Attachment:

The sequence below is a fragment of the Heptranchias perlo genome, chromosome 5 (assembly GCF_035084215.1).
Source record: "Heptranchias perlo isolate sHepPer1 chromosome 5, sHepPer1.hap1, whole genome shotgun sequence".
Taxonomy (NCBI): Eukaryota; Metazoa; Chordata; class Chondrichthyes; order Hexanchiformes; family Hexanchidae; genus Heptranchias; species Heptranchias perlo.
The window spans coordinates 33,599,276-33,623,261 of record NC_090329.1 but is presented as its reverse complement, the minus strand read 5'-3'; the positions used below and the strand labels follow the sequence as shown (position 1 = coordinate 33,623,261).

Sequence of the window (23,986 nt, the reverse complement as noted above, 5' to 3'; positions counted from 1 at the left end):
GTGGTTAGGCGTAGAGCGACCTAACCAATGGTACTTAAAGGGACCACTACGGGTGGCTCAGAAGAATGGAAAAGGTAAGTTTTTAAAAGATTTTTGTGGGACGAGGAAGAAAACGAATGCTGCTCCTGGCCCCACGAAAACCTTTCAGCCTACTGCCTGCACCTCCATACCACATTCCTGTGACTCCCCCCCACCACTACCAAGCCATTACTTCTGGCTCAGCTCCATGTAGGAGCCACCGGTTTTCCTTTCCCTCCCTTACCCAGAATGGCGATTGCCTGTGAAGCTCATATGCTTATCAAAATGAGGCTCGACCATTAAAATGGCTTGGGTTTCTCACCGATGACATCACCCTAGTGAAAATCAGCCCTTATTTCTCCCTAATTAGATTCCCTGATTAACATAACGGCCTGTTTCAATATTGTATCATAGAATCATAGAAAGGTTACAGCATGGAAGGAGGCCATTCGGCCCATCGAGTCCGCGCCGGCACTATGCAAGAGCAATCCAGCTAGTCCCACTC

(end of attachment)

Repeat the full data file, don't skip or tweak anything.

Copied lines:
The sequence below is a fragment of the Heptranchias perlo genome, chromosome 5 (assembly GCF_035084215.1).
Source record: "Heptranchias perlo isolate sHepPer1 chromosome 5, sHepPer1.hap1, whole genome shotgun sequence".
Taxonomy (NCBI): Eukaryota; Metazoa; Chordata; class Chondrichthyes; order Hexanchiformes; family Hexanchidae; genus Heptranchias; species Heptranchias perlo.
The window spans coordinates 33,599,276-33,623,261 of record NC_090329.1 but is presented as its reverse complement, the minus strand read 5'-3'; the positions used below and the strand labels follow the sequence as shown (position 1 = coordinate 33,623,261).

Sequence of the window (23,986 nt, the reverse complement as noted above, 5' to 3'; positions counted from 1 at the left end):
GTGGTTAGGCGTAGAGCGACCTAACCAATGGTACTTAAAGGGACCACTACGGGTGGCTCAGAAGAATGGAAAAGGTAAGTTTTTAAAAGATTTTTGTGGGACGAGGAAGAAAACGAATGCTGCTCCTGGCCCCACGAAAACCTTTCAGCCTACTGCCTGCACCTCCATACCACATTCCTGTGACTCCCCCCCACCACTACCAAGCCATTACTTCTGGCTCAGCTCCATGTAGGAGCCACCGGTTTTCCTTTCCCTCCCTTACCCAGAATGGCGATTGCCTGTGAAGCTCATATGCTTATCAAAATGAGGCTCGACCATTAAAATGGCTTGGGTTTCTCACCGATGACATCACCCTAGTGAAAATCAGCCCTTATTTCTCCCTAATTAGATTCCCTGATTAACATAACGGCCTGTTTCAATATTGTATCATAGAATCATAGAAAGGTTACAGCATGGAAGGAGGCCATTCGGCCCATCGAGTCCGCGCCGGCACTATGCAAGAGCAATCCAGCTAGTCCCACTC